ouston's Linda Denley was one of 12 children. Even as a child she displayed talent as a natural athlete. In 1973 she began her Tang Soo Do training with Robert Torres primarily to improve her performance in other sports. In just two short years she had her black belt and was already winning almost every tournament she entered. Ms. Denley qualified for the Olympics in five track and field events while she was still in high school but in those days winning money in a sports competition was against Olympic rules and she was declared ineligible due to winnings from karate tournamments. In 1979 she was invited to play semi-pro basketball for the Houston Angels but turned it down to pursue her karate career. Many say she was the best woman fighter to ever step into a ring (certainly she was the most feared). Rated the number one female competitor from 1973 to 1996, she fought for nine straight years without losing a single match. Grandmaster Denley won the Battle of Atlanta 11 times, the Diamond Nationals 3 times, the U.S. Open 9 times, the Long Beach Internationals 4 times and the U.S. Capital Classic 9 times. She was “Competitor of the year” for the NASKA Hall of Fame (1994) and the Diamond National Hall of Fame (1989). In addition she was the first female to be inducted into the Black Belt Magazine Hall of Fame (1980) and was the PKL and Kick Illustrated “Competitor of the Year” in 1982. She fought (and won) around the world as a member of the Atlanta World Professional Karate Team. Even after retiring from the ring she continued to teach and coach at her Texas Black Belt Academy in Houston. The Amateur Organization of Karate (AOK) named her the 1999 “Instructor of the Year.” Ms. Denley has been on the covers of most of the major martial arts publications and has had co-starring roles with Jackie Chan and Chuck Norris. She continues to give seminars across the country and is especially concerned with helping young people develop self-esteem along with their martial skills. In fact every year Jefferson Davis High School, her alma mater, conducts a "Linda Denley Day" to honor her and to give her a platform to influence another generation of youngsters. Grandmaster Linda Denley is truly a living legend of American martial arts and she is certainly most deserving of an induction into the Karate Masters Hall of Fame.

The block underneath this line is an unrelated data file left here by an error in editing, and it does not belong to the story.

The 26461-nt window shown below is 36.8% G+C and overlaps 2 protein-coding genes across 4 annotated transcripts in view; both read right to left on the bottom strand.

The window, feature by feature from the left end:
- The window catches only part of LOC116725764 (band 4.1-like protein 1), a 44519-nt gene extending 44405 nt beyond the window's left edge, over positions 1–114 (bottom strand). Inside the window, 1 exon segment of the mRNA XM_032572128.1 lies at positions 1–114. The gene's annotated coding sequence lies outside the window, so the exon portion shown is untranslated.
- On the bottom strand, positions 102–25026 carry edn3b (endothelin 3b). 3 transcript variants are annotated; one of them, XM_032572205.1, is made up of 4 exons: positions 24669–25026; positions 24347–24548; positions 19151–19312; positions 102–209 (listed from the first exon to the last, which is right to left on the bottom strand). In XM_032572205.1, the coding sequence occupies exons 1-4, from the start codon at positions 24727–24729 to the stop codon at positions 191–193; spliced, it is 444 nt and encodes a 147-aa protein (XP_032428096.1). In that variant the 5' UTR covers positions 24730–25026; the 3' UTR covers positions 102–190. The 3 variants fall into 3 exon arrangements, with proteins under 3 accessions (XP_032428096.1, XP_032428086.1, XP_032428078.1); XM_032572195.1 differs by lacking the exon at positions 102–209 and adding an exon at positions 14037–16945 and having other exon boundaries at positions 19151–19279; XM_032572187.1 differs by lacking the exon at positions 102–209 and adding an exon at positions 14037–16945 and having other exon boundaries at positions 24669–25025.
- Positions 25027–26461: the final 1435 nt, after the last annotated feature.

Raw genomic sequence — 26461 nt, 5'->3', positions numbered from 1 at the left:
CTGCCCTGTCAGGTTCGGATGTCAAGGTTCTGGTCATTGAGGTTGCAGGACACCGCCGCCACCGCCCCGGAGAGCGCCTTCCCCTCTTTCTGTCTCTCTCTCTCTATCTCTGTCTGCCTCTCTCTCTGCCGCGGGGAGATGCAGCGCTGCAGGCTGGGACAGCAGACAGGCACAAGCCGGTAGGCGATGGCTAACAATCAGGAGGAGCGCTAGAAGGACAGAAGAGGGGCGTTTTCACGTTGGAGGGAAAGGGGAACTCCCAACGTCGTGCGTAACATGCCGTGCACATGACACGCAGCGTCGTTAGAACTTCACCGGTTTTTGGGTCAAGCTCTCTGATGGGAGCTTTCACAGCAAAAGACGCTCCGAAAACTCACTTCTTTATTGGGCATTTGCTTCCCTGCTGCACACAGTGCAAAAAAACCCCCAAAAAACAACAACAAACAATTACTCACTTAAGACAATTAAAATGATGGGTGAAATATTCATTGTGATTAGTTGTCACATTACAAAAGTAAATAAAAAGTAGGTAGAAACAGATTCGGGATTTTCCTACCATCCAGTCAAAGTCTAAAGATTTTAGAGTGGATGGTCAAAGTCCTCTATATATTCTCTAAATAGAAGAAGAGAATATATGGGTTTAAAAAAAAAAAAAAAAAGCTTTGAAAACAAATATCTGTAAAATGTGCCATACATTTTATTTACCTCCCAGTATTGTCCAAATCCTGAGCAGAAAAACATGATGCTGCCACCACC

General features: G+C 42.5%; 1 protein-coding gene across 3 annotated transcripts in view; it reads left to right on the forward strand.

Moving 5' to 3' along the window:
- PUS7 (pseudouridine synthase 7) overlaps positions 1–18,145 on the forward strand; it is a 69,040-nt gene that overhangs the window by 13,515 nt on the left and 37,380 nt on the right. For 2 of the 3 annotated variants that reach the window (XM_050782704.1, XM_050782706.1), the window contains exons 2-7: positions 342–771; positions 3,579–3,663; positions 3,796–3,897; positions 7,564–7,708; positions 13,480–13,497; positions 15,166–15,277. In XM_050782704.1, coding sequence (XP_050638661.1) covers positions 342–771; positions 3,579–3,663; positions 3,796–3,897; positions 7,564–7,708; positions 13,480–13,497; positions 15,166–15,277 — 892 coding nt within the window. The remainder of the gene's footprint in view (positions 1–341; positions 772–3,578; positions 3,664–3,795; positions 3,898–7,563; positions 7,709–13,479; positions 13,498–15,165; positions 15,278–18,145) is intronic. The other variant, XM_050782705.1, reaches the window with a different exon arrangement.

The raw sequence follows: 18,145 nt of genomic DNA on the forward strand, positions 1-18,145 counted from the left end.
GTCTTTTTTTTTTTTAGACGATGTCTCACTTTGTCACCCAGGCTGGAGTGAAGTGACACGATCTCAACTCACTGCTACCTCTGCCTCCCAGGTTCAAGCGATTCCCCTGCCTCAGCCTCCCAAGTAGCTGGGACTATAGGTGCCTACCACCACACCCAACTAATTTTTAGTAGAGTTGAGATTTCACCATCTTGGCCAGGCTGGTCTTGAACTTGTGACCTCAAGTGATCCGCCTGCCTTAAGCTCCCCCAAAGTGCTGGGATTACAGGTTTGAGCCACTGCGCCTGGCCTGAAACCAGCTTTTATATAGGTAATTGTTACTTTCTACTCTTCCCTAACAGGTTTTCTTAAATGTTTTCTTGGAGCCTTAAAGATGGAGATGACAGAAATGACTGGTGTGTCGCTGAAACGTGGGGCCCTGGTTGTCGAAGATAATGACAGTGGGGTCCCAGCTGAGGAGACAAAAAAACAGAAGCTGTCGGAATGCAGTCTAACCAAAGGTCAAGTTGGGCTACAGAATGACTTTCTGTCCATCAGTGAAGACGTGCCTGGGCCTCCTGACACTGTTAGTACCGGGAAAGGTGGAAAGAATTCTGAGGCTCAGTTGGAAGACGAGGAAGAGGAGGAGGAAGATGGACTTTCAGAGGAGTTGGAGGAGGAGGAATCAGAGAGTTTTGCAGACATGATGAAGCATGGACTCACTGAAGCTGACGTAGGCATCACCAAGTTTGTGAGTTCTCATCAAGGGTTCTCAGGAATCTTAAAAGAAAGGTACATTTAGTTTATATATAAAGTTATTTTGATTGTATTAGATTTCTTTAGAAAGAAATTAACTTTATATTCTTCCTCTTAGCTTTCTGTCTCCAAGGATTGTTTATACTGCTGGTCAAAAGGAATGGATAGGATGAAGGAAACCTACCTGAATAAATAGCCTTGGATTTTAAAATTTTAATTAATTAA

Martial Arts Grandmasters International 速


Favorite fighting techniques from the



World Champion Linda Denley 2


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➜ st Steve Doss. 1. Linda Denley faces off again a reverse punch. 2. She starts by shooting our rd... 3. She quickly shuffles forwa snap kick. 4. And executes a high front





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➜ opponent. 1. Linda Denley sizes up her to draw his attention. 2. She leads with a front jab e prepares... 3. Steping forward quickly sh 4. For a spinning back kick. Go to to see more Favorite Fighting Techniques of the Masters.

Martial Arts Grandmasters International ®


Favorite fighting techniques from the




Kobudo Grandmaster Andrew S. Linick


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Dr. Andrew S. Linick is one of the foremost weapons experts in America. He won numerous championships in both empty hand kata and weapons kata in the 1960s and '70s. He is the publisher of Official Karate Magazine and the Founder and Chairman of the Martial Arts Grandmasters InternationalTM and the Karate Masters Hall of Fame®.



1. Andrew Linick faces a bo staff armed with his tonfa. 2. He drops as the attacker moves in and blocks with the handles. 3. He swings his weapon down to hook the back of the assailant's leg. 4. And pulls forward in a sweeping motion.

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5. As the opponent falls he lunges forward in an attack.


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Favorite fighting techniques from the





World Champion Jeff Smith


➜ 3 THIS PAGE: 1. Smith shoots out a front jab to his opponent (his son Sean). 2. He quickly skips up with his rear leg. 3. He shoots out a reverse crescent kick to the head. OPPOSITE PAGE: 1. Smith starts with a similar front jab. 2. This time he follows it up with a reverse punch. 3. A hooking punch to the head finishes his oppoent.



Jeff Smith was one of the original kick-boxing world champions. He is a seven-time PKA World Light Heavy Weight Karate Champ